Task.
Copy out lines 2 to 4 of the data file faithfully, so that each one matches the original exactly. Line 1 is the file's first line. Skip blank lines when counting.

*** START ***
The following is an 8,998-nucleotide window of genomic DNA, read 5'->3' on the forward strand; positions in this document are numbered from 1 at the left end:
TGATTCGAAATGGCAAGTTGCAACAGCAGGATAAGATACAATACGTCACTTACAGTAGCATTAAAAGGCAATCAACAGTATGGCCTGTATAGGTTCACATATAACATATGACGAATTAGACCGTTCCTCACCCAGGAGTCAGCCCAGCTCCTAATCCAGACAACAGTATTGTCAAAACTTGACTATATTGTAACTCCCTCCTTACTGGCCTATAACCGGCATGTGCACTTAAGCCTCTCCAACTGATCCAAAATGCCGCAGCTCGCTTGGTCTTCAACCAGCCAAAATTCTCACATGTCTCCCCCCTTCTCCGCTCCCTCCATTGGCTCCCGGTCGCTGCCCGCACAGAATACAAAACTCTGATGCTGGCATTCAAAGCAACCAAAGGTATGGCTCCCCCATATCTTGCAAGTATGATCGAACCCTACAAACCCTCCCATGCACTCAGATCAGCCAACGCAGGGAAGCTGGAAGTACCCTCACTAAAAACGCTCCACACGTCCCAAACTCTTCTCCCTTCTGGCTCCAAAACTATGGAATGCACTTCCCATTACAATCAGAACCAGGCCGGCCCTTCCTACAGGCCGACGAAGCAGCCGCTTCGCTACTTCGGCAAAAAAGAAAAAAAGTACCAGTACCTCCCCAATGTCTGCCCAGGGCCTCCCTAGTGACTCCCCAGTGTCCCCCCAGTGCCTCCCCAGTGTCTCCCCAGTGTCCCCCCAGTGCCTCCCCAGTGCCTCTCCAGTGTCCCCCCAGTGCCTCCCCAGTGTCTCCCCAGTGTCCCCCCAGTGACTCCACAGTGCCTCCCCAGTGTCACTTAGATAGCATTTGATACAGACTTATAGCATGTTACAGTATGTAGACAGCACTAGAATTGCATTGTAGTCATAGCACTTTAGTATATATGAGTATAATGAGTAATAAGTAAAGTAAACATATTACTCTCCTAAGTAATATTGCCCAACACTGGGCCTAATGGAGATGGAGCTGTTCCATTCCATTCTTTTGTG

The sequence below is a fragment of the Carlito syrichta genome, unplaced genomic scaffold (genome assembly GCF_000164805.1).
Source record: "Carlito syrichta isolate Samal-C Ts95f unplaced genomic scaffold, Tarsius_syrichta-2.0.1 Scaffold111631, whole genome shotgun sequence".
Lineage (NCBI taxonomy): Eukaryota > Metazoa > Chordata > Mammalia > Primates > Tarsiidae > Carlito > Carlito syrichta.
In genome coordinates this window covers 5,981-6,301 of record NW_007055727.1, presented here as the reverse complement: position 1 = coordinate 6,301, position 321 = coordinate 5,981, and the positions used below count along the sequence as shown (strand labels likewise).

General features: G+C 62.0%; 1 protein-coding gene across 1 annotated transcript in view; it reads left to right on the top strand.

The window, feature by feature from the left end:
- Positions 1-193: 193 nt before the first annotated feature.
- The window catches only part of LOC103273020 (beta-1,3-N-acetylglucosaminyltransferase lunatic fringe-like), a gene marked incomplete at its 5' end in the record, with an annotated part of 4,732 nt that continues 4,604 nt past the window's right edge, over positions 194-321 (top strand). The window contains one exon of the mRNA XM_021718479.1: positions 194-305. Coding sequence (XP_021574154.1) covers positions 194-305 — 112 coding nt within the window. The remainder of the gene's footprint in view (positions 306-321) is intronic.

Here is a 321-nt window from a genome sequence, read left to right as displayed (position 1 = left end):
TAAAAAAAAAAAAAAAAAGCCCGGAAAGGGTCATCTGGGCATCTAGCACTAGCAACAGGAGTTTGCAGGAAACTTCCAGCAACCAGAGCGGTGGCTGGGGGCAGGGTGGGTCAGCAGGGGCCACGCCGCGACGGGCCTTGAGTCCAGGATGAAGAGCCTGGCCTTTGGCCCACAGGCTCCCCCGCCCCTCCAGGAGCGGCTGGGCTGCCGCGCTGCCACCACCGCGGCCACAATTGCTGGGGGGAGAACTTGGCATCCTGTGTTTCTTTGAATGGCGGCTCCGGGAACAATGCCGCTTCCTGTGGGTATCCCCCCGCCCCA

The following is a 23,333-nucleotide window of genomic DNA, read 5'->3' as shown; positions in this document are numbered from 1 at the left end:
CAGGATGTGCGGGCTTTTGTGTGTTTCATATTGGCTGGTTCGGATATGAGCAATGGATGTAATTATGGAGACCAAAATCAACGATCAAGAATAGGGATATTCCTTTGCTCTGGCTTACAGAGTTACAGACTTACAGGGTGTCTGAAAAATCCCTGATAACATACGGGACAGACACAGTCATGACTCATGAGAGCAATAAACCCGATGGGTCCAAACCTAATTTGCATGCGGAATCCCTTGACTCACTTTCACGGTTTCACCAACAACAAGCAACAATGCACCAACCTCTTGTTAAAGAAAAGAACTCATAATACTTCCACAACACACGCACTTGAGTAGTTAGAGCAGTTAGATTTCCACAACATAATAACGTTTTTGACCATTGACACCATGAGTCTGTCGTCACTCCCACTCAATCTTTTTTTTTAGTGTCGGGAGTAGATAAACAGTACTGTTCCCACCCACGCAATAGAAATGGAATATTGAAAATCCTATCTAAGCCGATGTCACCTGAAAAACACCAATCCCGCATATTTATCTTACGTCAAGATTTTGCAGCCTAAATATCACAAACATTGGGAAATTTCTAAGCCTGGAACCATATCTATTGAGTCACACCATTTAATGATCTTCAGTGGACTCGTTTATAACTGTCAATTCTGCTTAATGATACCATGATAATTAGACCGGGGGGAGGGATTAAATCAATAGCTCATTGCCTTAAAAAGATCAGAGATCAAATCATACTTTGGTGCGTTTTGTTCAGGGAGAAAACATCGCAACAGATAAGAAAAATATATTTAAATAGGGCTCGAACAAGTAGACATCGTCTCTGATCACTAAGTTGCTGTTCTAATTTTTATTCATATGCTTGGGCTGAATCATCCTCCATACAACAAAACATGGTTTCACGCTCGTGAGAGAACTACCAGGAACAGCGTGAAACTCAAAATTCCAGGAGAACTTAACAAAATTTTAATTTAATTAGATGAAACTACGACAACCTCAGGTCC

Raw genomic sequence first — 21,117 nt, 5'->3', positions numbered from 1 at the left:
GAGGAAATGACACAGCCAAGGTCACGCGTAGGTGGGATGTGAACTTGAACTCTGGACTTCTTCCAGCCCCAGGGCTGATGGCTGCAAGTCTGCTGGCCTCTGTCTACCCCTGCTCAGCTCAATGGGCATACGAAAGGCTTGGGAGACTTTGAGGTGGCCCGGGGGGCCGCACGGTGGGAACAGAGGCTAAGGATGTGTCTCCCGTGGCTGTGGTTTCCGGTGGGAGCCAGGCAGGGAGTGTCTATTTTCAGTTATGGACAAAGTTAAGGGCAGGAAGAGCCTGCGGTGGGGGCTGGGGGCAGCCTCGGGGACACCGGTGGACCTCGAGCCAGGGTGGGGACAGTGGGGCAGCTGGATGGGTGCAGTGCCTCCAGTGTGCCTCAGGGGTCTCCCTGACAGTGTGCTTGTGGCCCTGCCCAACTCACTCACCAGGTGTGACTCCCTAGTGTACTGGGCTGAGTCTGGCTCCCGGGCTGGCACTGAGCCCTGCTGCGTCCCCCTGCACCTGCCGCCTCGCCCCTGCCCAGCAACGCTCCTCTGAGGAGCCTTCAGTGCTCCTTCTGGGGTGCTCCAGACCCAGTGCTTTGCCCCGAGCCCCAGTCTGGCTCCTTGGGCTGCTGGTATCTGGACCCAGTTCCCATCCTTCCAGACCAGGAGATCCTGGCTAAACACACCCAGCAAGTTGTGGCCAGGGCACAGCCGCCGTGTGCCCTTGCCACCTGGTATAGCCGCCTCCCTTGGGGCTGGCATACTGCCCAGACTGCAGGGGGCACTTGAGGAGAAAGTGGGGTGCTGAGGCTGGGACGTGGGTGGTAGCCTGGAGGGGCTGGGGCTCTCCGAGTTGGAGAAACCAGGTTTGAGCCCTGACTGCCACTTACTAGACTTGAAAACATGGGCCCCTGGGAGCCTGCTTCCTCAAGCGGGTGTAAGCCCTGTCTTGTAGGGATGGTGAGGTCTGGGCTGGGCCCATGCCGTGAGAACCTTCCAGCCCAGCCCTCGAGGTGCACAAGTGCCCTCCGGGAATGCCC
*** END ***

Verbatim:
TGATTCGAAATGGCAAGTTGCAACAGCAGGATAAGATACAATACGTCACTTACAGTAGCATTAAAAGGCAATCAACAGTATGGCCTGTATAGGTTCACATATAACATATGACGAATTAGACCGTTCCTCACCCAGGAGTCAGCCCAGCTCCTAATCCAGACAACAGTATTGTCAAAACTTGACTATATTGTAACTCCCTCCTTACTGGCCTATAACCGGCATGTGCACTTAAGCCTCTCCAACTGATCCAAAATGCCGCAGCTCGCTTGGTCTTCAACCAGCCAAAATTCTCACATGTCTCCCCCCTTCTCCGCTCCCTCCATTGGCTCCCGGTCGCTGCCCGCACAGAATACAAAACTCTGATGCTGGCATTCAAAGCAACCAAAGGTATGGCTCCCCCATATCTTGCAAGTATGATCGAACCCTACAAACCCTCCCATGCACTCAGATCAGCCAACGCAGGGAAGCTGGAAGTACCCTCACTAAAAACGCTCCACACGTCCCAAACTCTTCTCCCTTCTGGCTCCAAAACTATGGAATGCACTTCCCATTACAATCAGAACCAGGCCGGCCCTTCCTACAGGCCGACGAAGCAGCCGCTTCGCTACTTCGGCAAAAAAGAAAAAAAGTACCAGTACCTCCCCAATGTCTGCCCAGGGCCTCCCTAGTGACTCCCCAGTGTCCCCCCAGTGCCTCCCCAGTGTCTCCCCAGTGTCCCCCCAGTGCCTCCCCAGTGCCTCTCCAGTGTCCCCCCAGTGCCTCCCCAGTGTCTCCCCAGTGTCCCCCCAGTGACTCCACAGTGCCTCCCCAGTGTCACTTAGATAGCATTTGATACAGACTTATAGCATGTTACAGTATGTAGACAGCACTAGAATTGCATTGTAGTCATAGCACTTTAGTATATATGAGTATAATGAGTAATAAGTAAAGTAAACATATTACTCTCCTAAGTAATATTGCCCAACACTGGGCCTAATGGAGATGGAGCTGTTCCATTCCATTCTTTTGTG

The sequence below is a fragment of the Carlito syrichta genome, unplaced genomic scaffold (genome assembly GCF_000164805.1).
Source record: "Carlito syrichta isolate Samal-C Ts95f unplaced genomic scaffold, Tarsius_syrichta-2.0.1 Scaffold111631, whole genome shotgun sequence".